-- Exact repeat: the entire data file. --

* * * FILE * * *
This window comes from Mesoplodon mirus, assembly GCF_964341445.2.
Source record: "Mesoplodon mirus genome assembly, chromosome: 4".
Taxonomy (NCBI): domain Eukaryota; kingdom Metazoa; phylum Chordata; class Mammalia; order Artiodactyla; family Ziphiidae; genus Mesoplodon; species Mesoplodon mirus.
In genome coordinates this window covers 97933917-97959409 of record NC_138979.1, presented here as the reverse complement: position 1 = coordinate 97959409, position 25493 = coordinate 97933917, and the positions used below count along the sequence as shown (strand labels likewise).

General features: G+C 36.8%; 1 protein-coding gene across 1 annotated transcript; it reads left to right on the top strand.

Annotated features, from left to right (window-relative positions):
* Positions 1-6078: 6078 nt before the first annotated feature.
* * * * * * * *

This window comes from Mesoplodon mirus, assembly GCF_964341445.2.
Source record: "Mesoplodon mirus genome assembly, chromosome: 4".
Taxonomy (NCBI): domain Eukaryota; kingdom Metazoa; phylum Chordata; class Mammalia; order Artiodactyla; family Ziphiidae; genus Mesoplodon; species Mesoplodon mirus.
In genome coordinates this window covers 97933917-97959409 of record NC_138979.1, presented here as the reverse complement: position 1 = coordinate 97959409, position 25493 = coordinate 97933917, and the positions used below count along the sequence as shown (strand labels likewise).

General features: G+C 36.8%; 1 protein-coding gene across 1 annotated transcript; it reads left to right on the top strand.

Annotated features, from left to right (window-relative positions):
* Positions 1-6078: 6078 nt before the first annotated feature.